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Letter to the Editor

Editor, The editorial 'Compounding in community pharmacy' (Aust Prescr 2008;31:30-1) outlines concerns that regulators have with the activities of some 'compounding' pharmacists. Regulators are concerned with high-volume (bulk) compounding and the promotion of formulations that are not subject to the same regulations as are applied to the pharmaceutical industry. They do not appear to be concerned with single-unit extemporaneous dispensing of low-risk products.

While we agree that compounding practice standards are in need of review, we believe a risk-management approach should be followed. Uniform adoption of standards that may, for example, demand end-product testing would not seem practical, or necessary, for low-risk extemporaneously prepared products such as creams or lotions.

The prescribing of many compounded medicines is regarded as 'off label'. Consequently, prescribers and dispensers should be guided by contemporary standards for evaluating off-label prescribing.1We believe the guidance for off-label prescribing should be extended for compounded medicines to include the risk-based evaluation and classification of the factors outlined in Table 1.

We suggest a code of practice in compounding which would include:

  • establishing, assuring and maintaining quality through appropriate processes and documentation
  • a risk-management approach (Table 1) to the evaluation of compounded medicines
  • ensuring that prescribers and consumers have current, evidence-based information to support the quality use of compounded medicines
  • complying with therapeutic goods advertising codes and legislation.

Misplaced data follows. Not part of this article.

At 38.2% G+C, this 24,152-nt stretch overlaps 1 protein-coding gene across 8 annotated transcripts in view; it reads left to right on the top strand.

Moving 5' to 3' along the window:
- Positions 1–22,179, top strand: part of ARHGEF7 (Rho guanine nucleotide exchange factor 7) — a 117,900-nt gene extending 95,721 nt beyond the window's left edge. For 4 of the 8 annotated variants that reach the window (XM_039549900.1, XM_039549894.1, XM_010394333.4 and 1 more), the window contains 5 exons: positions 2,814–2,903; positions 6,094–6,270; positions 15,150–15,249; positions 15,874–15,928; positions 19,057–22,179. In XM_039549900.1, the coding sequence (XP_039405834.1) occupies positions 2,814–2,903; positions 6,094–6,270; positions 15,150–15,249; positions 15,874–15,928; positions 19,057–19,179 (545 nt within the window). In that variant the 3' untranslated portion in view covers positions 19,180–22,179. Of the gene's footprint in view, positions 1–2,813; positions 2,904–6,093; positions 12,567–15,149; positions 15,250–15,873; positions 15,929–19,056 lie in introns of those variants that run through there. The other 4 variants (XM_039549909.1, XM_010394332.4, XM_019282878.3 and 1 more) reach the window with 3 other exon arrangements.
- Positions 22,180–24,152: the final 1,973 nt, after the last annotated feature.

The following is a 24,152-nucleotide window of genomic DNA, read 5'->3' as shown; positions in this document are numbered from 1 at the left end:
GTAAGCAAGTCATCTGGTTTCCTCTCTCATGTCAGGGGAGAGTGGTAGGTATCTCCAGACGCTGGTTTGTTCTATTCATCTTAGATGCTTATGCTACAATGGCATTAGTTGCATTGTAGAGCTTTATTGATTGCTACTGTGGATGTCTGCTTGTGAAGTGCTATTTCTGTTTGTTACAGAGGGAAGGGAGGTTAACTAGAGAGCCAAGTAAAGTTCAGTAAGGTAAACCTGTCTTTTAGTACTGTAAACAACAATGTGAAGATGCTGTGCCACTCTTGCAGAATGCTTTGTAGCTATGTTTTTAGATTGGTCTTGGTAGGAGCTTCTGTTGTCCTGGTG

These risk-management approaches would support the role of pharmacists in compounding medicines to contemporary standards of quality, safety and efficacy within the spirit of Australia's National Medicines Policy.

Romano A Fois
Lecturer (Pharmaceutics)

Andrew J McLachlan
Professor of Pharmacy (Aged Care)

Barry T Mewes
Visiting Pharmacist

Iqbal Ramzan
Professor of Pharmacy and Dean

Faculty of Pharmacy
University of Sydney

Table 1
A risk-based evaluation of compounded medicines
Factors Risk criteria

Patient population Is the medicine to be used in a high-risk population (e.g. children, the frail elderly)?
Site of action Is the medicine intended to have a local or systemic effect?
Indication Does the indication require acute or chronic therapy?
Route of administration Is the medicine intended for topical, enteral or parenteral administration?
Pharmacodynamics Is there a wide or narrow safety margin (therapeutic index)? Is the dose-response relationship steep or shallow?

Do formulation factors affect the bioavailability or stability of the medicine?

Is the bioavailability highly variable?

Is the complexity of the formulation appropriate for a compounded medicine and is dose-uniformity guaranteed (e.g. in sustained release, transdermal or inhaled formulations)?

Is quality-assurance testing required and can it be performed?


Are the active and inactive ingredients approved for use in Australia?

Have any of the ingredients been withdrawn or rejected from registration because of safety concerns?


  1. Gazarian M, Kelly M, McPhee JR, Graudins LV, Ward RL, Campbell TJ. Off-label use of medicines: consensus recommendations for evaluating appropriateness. Med J Aust 2006;185:544-8.